Article by Anthony Naples
So the 13 hour drive to southwest Wisconsin… well that drive is like a stairway to heaven… each highway mile, each bottle of Coke and each granola bar consumed at the wheel, each Tom Petty, John Mellencamp, Rush, Lou Reed, Johnny Cash song, each bad cup of Pilot coffee, each flat stretch of Ohio, Indiana, or Illinois cornfield … each one brings me closer to heaven on earth. It’s all worth it. Every last mile.
Driftless. What’s that mean anyway? Well through quirks of topography the ice ages of the past somehow bypassed the area. So, the topography of the Driftless area was not flattened by glaciers and it was not covered by glacial drift (all of the boulders, rocks, gravel and sand carried along by glaciers). The result is an area that is still nicely contoured and cut by steep sided valleys. And those valleys are traced by spring creeks. The limestone karst geology feeds the creeks with nutrient rich, stable, cool water flows. The rich creeks support significant insect life and that combined with the constant cool water means good food and homes for trout. It’s not just the quality of the streams, but also the quantity and concentration. There are plenty. There are more than enough to keep you occupied for weeks, months, years even.
Folks will argue about “tenkara-perfect” water. You probably have a picture in your mind as you read it – “tenkara-perfect”. I don’t want to argue about it…. but…
Tiny, small, medium, large… take your pick. There are streams that you could straddle at points, but that still have the potential to yield 18-inch brown trout.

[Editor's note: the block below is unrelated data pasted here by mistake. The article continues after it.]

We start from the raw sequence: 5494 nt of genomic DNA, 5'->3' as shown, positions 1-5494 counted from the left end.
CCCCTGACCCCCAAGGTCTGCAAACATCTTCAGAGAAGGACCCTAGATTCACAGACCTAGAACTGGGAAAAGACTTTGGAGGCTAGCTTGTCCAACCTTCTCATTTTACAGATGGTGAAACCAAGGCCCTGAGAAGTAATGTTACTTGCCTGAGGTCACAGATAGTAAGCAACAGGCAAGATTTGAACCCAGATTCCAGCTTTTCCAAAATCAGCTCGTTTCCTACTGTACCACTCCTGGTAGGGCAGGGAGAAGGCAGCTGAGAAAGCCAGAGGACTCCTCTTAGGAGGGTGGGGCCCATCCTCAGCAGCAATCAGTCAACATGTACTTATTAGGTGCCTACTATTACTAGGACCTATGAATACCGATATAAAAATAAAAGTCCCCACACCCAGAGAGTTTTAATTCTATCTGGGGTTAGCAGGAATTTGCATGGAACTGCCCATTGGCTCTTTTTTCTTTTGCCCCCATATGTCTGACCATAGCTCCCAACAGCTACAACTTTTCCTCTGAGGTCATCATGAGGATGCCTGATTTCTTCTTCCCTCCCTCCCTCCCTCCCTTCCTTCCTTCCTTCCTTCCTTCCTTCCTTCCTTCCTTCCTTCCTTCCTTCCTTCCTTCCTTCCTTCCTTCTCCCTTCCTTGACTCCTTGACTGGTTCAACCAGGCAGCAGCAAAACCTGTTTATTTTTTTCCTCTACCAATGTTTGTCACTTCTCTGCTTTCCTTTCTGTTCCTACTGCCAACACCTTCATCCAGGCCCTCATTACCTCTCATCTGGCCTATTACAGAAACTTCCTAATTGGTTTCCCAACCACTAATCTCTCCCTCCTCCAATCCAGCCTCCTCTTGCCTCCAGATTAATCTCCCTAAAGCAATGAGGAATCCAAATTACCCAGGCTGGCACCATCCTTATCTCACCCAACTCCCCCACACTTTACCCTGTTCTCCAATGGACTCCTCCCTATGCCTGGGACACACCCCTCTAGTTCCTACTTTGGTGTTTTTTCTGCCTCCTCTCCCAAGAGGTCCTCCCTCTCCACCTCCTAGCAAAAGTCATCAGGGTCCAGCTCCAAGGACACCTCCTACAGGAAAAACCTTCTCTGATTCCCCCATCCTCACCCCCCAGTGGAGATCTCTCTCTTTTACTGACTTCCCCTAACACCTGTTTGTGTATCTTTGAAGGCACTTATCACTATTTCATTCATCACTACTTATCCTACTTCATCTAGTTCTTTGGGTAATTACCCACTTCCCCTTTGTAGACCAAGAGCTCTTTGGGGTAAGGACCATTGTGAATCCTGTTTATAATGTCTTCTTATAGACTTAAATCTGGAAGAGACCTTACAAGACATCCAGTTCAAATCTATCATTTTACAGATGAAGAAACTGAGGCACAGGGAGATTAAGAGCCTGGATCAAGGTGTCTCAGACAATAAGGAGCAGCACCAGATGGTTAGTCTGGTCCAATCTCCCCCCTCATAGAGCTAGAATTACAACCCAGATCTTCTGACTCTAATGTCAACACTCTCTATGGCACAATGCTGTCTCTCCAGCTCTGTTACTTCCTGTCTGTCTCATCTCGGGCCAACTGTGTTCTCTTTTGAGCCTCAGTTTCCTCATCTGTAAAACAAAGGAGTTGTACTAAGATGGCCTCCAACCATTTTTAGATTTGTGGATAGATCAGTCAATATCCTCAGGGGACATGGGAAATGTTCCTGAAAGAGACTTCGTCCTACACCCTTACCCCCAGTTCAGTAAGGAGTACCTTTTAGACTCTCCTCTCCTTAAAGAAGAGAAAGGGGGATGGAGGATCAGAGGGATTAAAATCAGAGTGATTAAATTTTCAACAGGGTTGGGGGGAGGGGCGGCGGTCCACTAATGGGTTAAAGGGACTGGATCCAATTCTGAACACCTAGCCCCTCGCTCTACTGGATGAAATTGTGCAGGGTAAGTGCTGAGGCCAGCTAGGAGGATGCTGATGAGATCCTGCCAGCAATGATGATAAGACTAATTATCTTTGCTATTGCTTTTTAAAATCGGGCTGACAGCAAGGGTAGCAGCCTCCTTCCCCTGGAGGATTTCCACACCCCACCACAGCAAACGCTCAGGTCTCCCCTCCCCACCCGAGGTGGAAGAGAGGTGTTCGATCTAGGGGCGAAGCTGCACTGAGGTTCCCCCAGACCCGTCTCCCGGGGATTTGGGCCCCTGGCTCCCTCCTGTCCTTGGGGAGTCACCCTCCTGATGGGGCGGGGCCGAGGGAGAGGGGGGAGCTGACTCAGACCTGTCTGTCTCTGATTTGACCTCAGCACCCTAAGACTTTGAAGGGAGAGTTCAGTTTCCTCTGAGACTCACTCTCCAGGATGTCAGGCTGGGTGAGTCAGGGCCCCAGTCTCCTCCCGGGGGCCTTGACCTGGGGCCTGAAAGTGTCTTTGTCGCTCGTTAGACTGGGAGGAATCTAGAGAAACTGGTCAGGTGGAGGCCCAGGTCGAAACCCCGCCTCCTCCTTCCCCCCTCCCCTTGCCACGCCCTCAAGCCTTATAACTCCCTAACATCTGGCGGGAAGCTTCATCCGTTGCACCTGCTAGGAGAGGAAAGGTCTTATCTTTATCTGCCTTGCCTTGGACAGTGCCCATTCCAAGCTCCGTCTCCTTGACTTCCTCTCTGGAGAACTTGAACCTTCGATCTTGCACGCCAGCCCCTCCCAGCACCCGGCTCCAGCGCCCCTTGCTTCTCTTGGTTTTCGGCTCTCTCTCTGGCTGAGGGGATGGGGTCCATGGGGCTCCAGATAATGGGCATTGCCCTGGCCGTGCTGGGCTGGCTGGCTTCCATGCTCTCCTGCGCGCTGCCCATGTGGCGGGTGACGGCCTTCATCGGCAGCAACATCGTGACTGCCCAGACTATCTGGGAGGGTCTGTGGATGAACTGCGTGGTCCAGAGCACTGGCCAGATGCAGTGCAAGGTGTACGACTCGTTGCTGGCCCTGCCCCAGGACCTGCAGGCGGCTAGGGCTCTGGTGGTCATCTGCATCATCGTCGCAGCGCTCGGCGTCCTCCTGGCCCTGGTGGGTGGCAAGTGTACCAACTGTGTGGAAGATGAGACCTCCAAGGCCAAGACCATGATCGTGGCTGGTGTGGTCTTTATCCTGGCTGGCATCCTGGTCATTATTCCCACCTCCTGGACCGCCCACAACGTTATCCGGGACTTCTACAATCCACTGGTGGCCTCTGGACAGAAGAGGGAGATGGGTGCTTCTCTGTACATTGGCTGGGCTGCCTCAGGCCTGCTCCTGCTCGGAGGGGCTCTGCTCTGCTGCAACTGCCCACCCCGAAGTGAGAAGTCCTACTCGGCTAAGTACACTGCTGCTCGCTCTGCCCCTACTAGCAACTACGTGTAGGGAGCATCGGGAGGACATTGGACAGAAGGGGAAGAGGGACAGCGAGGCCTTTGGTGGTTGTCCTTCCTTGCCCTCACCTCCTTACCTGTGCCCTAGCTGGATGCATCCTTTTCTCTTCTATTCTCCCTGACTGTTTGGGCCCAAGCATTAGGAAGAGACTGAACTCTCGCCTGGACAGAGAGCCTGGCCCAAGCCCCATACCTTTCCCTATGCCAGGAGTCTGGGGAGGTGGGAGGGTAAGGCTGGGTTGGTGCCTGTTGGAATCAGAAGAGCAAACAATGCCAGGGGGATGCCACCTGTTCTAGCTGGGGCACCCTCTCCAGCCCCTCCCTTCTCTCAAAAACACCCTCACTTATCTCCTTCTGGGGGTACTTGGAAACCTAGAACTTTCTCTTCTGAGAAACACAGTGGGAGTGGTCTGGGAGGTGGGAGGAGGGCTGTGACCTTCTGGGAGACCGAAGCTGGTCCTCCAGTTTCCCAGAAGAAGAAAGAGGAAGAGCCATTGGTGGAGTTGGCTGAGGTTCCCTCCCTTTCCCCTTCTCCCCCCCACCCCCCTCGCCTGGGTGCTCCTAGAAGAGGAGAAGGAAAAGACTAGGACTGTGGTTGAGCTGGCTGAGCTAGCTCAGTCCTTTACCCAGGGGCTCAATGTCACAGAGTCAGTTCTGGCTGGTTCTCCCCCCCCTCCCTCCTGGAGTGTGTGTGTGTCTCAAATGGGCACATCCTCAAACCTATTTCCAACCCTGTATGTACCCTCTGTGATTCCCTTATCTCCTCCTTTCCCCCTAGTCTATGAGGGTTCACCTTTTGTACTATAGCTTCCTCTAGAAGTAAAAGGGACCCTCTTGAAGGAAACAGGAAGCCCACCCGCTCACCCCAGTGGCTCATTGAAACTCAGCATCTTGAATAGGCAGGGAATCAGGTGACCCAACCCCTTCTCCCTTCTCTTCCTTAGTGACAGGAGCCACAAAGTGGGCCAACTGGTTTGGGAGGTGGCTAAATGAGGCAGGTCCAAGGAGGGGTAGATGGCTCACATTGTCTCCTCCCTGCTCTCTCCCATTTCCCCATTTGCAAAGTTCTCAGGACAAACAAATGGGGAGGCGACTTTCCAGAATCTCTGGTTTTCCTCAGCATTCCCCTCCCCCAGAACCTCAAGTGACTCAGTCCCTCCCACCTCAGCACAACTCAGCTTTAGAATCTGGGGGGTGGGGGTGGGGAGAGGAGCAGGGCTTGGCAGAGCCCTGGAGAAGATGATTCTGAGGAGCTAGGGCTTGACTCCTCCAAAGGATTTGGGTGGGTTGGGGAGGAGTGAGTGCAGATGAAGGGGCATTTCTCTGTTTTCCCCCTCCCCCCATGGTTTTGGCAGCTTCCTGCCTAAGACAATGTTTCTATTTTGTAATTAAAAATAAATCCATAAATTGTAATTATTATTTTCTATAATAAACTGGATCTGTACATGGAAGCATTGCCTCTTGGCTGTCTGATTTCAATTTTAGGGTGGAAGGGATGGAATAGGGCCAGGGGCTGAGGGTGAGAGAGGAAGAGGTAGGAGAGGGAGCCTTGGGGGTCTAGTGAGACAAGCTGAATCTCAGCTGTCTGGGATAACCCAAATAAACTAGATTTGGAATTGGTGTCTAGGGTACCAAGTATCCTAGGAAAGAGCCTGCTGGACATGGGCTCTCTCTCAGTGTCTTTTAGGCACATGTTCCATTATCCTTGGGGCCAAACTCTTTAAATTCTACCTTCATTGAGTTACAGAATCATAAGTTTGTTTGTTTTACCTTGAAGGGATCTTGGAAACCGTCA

A high-banked, slightly muddy, meandering meadow creek, passing under the careless gaze of Brown Swiss, Black Angus or Holsteins, with few trees to offer shade… that might not be the first thing that springs to mind when you think “tenkara perfect”. But for me it absolutely is. Heck, I‘ve come to appreciate the streams with some cows around – it keeps the weeds down.
These creeks may not have that high-gradient, tumbling, cascading, plunge-pool structure, you connect with tenkara. But many are nothing but fish holding structure, honestly. Bend after bend, run after run, undercut after undercut… the structure is there. It may just be a bit more hidden. But it doesn’t take much to figure it out.
Anthony Naples is based in Western Pennsylvania, and has been a positive voice in the tenkara community since 2009. He is the former proprietor of Three Rivers Tenkara, an online retailer of tenkara rods and fly fishing supplies, and currently writes on his blog, Casting Around.
This article originally appeared in the Summer 2017 issue of Tenkara Angler magazine.
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